Out of time. All these things
are really quite old-
-C.P. Cavafy, "On the Ship"
I have reached that age when every new person I meet reminds me of someone I once knew. Just as every news event brings to mind something that happened in that dense thicket known as the past.
Being a history addict can have its advantages; it tends to take some of the suspense out of the news, and explode the all too common delusion that we're now faced with something wholly unprecedented, something Entirely New! Right. Like a new brand of soap powder or toothpaste.
If living in history can be a great liberation that way, it also can be like living in a narrow cell - for it narrows the vision, and invites the smug assurance that this event or that trend or such-and-such a decision will turn out much as an earlier one did.
History may repeat, but it never seems to produce quite the same result. Much like a chemical formula that may have the same ingredients as before but hasn't been assembled the same way, or in which some additional factor, perhaps inconsequential in itself, has changed the whole effect. With quite different, even explosive, results.
Despite knowing all that, reading the daily news can still set off flashbacks.
For example, consider this item the other day about the progress of the Olympic Torch on its uneven way over hill and dale and angry protests. At the time, it was passing through North Korea en route to Beijing for the 2008 Games, aka the Genocide Olympics - in honor of communist China's complicity in the massacres in Darfur. The commissars' crackdown in Tibet has been unconscionable, too. But there was nothing but cheering when the Olympic Torch reached the capital of North Korea:
"PYONGYANG, North Korea - North Korea mobilized tens of thousands of citizens on Monday to celebrate the Olympic torch relay in Pyongyang, the flame's first visit to the authoritarian nation. Men in their best suits and women wearing traditional high-waisted dresses waved flags and paper flowers in the capital, greeting the torch like a visiting head of state. Unlike some other parts of the relay ahead of the Beijing Olympics, everything went off without a hitch in North Korea. Only the most loyal Communist elite are allowed to live in Pyonyang, a showpiece city filled with monuments to the hard-line regime."
Flashback to a starry night in Baku, capital of Azerbaijan, in the fall of 1983, when there still was a U.S.S.R. We visiting editorial writers were taken to what was described as an old caravanserai on the fabled Silk Road. All was, we were told, as it was then. Ah, the romance of a lost past! It was something out of National Geographic. Escorted into a leafy courtyard surrounded by small dining rooms, we danced under a bright, moonlit sky speckled with bright stars - the kind of vista one can see only far away from the glaring lights of great cities.
The sound of oud and dumbek, tambourine and castanets, filled the air as we reclined on pillows to eat our lamb pilaf, drink the local red, and luxuriate as of old. Our hosts could not have been more gracious. After a few glasses of wine, a Sovjournalist with Izvestia told me the secret of life: "Want to be happy for a day? Get drunk. Want to be happy for a year? Get married. Want to be happy for lifetime? Get friends."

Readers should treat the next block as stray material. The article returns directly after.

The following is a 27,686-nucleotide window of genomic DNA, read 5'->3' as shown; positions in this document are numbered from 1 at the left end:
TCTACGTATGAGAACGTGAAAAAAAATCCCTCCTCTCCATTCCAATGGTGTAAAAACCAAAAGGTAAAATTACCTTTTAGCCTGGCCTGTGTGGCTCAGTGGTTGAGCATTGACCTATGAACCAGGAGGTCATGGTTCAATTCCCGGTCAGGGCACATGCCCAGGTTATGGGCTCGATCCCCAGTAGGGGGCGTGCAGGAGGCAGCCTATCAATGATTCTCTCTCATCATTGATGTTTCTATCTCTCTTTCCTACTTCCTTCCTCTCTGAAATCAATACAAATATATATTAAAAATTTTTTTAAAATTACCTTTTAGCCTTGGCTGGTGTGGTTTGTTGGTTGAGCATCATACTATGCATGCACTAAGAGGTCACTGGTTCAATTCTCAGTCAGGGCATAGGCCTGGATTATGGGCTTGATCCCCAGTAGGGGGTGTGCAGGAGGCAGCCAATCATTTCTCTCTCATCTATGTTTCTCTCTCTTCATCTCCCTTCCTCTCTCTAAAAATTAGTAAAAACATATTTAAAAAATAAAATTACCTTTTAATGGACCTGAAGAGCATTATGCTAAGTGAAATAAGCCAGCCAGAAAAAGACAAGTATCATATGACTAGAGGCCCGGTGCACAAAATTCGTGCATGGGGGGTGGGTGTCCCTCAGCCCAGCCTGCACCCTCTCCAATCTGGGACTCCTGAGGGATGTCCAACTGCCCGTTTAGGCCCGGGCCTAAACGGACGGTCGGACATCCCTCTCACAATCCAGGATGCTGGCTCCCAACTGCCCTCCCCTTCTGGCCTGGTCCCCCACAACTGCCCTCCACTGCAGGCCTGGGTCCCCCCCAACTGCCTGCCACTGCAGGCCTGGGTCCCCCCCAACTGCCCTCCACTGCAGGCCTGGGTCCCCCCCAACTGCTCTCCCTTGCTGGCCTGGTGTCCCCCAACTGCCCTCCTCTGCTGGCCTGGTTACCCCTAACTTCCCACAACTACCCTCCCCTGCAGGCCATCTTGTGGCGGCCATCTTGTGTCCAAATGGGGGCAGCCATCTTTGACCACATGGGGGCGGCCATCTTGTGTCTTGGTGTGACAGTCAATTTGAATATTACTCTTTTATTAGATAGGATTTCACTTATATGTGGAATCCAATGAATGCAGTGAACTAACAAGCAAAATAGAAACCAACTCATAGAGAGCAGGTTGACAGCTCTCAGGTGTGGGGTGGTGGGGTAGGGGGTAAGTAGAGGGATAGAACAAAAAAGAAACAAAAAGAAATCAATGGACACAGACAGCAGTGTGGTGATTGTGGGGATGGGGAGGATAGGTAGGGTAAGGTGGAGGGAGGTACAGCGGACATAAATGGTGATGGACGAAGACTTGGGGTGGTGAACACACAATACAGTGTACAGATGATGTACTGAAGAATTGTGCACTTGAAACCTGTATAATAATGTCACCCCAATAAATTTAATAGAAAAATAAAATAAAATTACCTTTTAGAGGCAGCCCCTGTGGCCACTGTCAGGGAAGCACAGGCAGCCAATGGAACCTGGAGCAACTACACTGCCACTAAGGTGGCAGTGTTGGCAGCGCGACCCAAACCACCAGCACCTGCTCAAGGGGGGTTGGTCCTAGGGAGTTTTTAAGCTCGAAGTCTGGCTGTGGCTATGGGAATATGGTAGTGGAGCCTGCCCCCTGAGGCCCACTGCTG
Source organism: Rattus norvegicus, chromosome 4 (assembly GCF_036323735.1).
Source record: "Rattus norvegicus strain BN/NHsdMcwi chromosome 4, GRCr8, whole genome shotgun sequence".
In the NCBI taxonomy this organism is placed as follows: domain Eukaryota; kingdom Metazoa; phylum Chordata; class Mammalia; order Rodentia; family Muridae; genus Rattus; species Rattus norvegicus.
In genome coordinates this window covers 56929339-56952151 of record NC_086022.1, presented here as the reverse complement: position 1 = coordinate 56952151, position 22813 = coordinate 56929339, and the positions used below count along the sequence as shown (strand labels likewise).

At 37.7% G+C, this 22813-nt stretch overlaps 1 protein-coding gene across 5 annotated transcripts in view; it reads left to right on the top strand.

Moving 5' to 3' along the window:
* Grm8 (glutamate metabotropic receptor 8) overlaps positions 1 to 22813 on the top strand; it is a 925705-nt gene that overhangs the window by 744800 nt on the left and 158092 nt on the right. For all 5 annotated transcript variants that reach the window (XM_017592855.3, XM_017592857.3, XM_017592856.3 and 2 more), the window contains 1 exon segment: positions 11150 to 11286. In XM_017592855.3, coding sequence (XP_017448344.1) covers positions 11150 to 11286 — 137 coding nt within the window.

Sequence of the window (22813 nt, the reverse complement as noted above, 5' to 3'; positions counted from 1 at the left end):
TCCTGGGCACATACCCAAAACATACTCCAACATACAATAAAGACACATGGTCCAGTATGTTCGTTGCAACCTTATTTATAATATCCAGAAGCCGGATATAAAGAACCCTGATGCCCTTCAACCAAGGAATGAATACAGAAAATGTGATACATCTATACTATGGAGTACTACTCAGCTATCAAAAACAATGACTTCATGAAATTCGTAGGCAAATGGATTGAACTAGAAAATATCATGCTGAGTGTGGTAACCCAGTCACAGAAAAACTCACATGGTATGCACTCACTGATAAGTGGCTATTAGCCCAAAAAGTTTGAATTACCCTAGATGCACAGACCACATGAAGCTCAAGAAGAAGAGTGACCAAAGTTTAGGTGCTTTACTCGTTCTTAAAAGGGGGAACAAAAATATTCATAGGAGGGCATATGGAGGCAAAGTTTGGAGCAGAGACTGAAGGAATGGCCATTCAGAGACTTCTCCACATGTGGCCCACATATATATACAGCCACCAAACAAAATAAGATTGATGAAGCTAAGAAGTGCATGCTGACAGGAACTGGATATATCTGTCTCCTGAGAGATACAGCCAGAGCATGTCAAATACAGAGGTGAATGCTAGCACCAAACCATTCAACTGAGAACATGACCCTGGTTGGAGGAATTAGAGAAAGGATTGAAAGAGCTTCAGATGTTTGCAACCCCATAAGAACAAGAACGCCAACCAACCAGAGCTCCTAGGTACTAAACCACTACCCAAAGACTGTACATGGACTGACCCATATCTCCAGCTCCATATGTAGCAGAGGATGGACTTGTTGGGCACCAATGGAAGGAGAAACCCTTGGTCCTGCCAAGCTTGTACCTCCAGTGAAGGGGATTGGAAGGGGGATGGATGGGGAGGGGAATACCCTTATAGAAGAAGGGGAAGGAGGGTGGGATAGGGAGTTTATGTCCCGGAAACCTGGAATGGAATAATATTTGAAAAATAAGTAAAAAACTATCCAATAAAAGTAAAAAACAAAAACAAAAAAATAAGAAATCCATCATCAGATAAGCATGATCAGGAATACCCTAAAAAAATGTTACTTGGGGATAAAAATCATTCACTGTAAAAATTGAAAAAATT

We drank to Soviet-American Friendship and anything else we could think of. I was feeling no pain by the time I wobbled up in search of a rest room along one of the corridors, opening the first door I came to.
I was back in the shabby present with a jolt - in some dusty office full of metal desks jammed together and cluttered with the detritus of the day's work - or rather, this being the Soviet Union and a command economy, the day's malingering. The office looked like something out of the 1930s with its pencil sharpeners and carbon paper, pencils and erasers and ancient typewriters. That's when I noticed the lettering on the door: INTOURIST. I was sober in an instant.
It dawned on me then that nothing had really changed in the Russian empire since Prince Potemkin was erecting those mock villages on the Volga for Catherine. All was for show on this enchanted night in Baku, and somehow I'd wandered backstage.
The show goes on. From the same AP dispatch: "As the 12-mile relay wound through Pyongyang, thousands of cheering people lined the streets waving pink paper flowers and small flowers with the Beijing Olympics and chanting 'Welcome! Welcome!' Middle-aged women in traditional dresses danced and beat drums in one square, while young girls held red balloons and bouquets of flowers."
This Olympic year, many a news story awaits to revive memories as the storied Torch wends its way toward Beijing: memories of the well-staged 1980 Olympics in Moscow, of the massacre of the Israeli athletes in Munich in 1972, of Jesse Owens and the 1936 Olympics in Berlin under the New Order.
Yet the search goes on for the fabled Ithaca of international Peace and Friendship - for mir y druzhba, as our Soviet hosts in Baku were wont to say with a knowing smile. I see them even now, still young, out of time, waiting till the sun had set on the Caspian before daring to exchange confidences under cover of darkness.
And if you find her wanting,
Ithaka won't have fooled you.
you'll have understood by then
what these Ithakas mean.
-C.P. Cavafy, "Ithaka"
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